The Seven Wonders of Mole

Traditional dishes always call to me, to try them and situate the place I am visiting across the gastronomic scene of my taste buds. When I was told that there were seven variations of mole, I knew I had to try them all. Mole is a type of sauce most often accompanying pieces of meat or vegetables. It is said that each mole represents one of the seven regions of the state of Oaxaca, but mole originates in the state of Puebla. Luckily for me, it is also popular in Chiapas and I had the chance to attend a cooking class in San Cristobal de las Casas. We made mole Rojo and mole Verde.

Both sauces simmer in a clay pot to thicken them and give them a homemade ‘casera’ taste.

Without further ado, here are the seven types of mole!

Mole Negro

Most popular in Oaxaca, mole negro is made of the most ingredients. Very similar to mole Rojo o Poblano, this is sometimes served in the Sierra with iguana meat!

Mole Amarillo

I have never actually tried this one but will try to before leaving Mexico. It is made with a yellow chilli which gives the yellow colour, it is also a very traditional mole.

Mole Colorado

One of my favourites! Very tasty as it is made of many of the same ingredients as the mole Rojo, but without the chocolate and with more spices.

Mole Manchamantel

Only available in markets or on the street in Puebla or Oaxaca, this mole is actually named the tablecloth-stainer! A sweet-and-salty mole, it is made with chilis of course, but also plantain and pineapple. I would love to try this one as I haven’t yet!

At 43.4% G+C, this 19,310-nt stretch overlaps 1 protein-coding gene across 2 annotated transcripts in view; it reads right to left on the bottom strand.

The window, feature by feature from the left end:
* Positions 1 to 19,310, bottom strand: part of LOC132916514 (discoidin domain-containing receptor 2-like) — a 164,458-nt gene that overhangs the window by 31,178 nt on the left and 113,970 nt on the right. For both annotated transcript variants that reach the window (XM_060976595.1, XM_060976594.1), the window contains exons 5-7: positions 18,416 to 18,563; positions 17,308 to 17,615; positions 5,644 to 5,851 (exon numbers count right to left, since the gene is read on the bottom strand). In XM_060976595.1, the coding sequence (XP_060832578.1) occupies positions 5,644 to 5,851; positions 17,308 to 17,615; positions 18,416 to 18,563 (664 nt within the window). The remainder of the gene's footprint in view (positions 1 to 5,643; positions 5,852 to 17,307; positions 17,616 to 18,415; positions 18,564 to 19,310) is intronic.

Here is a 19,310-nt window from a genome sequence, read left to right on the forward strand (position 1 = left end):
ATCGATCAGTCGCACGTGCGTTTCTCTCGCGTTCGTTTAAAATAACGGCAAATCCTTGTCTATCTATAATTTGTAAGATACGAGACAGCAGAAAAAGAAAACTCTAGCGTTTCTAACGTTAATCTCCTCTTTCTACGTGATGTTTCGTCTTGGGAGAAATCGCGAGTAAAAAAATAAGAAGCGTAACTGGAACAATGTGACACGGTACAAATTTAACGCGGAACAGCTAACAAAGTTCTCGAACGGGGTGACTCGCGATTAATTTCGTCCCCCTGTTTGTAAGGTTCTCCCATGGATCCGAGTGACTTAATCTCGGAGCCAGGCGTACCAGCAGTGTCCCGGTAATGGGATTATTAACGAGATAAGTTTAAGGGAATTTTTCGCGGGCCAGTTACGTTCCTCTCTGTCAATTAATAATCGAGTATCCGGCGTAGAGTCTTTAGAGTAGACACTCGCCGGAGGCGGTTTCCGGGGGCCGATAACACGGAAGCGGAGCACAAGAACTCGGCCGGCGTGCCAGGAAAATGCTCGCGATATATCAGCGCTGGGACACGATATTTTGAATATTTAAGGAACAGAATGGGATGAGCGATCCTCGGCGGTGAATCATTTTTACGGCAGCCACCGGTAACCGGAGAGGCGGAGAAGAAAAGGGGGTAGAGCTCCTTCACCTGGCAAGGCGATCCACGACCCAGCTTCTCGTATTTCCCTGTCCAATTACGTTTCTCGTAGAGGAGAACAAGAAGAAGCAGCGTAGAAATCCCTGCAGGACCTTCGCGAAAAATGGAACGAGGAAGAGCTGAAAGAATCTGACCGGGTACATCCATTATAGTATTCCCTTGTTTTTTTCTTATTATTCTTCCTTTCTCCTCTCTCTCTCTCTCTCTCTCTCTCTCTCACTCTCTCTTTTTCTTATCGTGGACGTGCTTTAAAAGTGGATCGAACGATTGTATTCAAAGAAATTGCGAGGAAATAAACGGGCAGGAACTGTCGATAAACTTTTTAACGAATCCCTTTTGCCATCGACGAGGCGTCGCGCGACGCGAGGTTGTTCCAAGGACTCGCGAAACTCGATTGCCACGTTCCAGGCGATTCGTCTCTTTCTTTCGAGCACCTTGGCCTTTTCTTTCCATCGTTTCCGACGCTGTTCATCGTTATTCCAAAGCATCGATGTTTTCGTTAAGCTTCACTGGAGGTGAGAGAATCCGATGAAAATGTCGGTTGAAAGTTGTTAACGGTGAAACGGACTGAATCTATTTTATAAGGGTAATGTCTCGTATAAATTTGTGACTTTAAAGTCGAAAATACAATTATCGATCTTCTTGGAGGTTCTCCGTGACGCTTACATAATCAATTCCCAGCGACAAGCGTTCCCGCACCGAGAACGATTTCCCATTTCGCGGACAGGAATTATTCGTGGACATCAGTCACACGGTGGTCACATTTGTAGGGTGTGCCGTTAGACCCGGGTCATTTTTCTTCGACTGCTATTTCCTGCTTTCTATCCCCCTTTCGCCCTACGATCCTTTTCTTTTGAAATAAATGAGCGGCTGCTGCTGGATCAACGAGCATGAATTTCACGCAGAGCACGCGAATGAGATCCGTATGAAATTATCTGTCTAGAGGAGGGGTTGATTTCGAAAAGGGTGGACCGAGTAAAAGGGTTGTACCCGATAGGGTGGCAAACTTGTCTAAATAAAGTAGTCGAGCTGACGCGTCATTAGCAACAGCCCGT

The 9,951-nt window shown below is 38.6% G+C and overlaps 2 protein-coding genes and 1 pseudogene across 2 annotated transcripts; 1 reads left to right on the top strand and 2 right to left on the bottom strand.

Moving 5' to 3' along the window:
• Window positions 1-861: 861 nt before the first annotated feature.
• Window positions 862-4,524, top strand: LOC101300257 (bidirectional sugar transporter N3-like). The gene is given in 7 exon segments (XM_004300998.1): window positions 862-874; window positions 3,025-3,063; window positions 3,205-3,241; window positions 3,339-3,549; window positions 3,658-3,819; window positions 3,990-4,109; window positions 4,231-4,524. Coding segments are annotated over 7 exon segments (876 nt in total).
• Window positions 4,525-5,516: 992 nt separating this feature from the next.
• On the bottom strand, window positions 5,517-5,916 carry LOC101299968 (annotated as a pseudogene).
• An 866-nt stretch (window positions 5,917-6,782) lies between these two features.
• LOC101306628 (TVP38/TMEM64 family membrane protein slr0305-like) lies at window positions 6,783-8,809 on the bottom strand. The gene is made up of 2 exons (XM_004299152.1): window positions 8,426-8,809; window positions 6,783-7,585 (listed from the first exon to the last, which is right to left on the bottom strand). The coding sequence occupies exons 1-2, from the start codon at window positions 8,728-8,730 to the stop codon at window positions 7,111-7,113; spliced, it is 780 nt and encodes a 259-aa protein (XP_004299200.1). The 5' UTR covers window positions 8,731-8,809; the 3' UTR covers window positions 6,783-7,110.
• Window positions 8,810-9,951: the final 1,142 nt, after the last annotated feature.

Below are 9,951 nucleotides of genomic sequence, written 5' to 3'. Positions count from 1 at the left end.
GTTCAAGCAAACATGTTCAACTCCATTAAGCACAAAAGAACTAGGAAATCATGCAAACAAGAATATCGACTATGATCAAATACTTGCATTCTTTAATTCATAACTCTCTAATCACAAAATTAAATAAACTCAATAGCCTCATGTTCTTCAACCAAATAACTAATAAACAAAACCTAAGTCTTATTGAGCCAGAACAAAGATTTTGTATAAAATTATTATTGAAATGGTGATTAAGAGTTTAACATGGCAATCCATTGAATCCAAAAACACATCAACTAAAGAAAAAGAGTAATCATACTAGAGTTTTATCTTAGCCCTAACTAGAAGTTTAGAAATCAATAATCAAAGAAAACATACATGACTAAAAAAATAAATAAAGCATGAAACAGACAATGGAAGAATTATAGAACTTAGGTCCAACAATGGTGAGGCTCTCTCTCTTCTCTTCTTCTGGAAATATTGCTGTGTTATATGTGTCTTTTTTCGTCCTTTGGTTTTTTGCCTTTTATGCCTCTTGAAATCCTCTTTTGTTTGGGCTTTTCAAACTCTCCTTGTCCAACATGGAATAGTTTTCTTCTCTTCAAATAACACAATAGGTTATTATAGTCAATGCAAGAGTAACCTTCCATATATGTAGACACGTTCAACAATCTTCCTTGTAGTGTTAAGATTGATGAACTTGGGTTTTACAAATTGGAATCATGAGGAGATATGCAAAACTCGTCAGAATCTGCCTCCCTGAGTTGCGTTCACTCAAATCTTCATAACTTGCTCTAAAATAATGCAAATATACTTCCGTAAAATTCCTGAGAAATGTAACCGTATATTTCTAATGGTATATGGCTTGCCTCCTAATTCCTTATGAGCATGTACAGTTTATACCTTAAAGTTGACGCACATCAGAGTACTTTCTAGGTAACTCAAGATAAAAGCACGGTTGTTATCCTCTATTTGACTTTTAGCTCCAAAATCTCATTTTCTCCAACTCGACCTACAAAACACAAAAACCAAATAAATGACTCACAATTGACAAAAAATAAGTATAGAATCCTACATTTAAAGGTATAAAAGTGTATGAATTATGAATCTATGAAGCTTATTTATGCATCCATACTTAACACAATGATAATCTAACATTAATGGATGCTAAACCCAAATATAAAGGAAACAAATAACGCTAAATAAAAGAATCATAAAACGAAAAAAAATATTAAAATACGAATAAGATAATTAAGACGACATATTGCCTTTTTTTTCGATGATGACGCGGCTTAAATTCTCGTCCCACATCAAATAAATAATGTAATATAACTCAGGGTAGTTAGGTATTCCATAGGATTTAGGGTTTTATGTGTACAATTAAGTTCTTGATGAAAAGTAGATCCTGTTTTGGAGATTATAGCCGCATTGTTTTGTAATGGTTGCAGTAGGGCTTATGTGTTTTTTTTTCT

Mole Chichilo

This mole is made with avocado leaves which gives it an anise flavour. Also made for special occasions, I sadly had nothing to celebrate to try it out.

Mole Rojo

This mole is most often made for Sunday dinners or celebrations. With an extensive mix of ingredients including chilis, animal crackers and chocolate, this is one of the richest moles available.

I have also heard of the moles Coloradito and Poblano, but I have a hard time differentiating them from the mole Rojo. If anyone knows, let me know!

Mole Verde

A quick mole to make, this sauce is full of veggies and was accompanied, in our case, with green beans, chayote and pork. I really like this one (:

Now, after seeing all that Oaxaca (and Puebla and Chiapas) has to offer in moles, who wouldn’t like to try them with memelas, tlayudas or even tacos?

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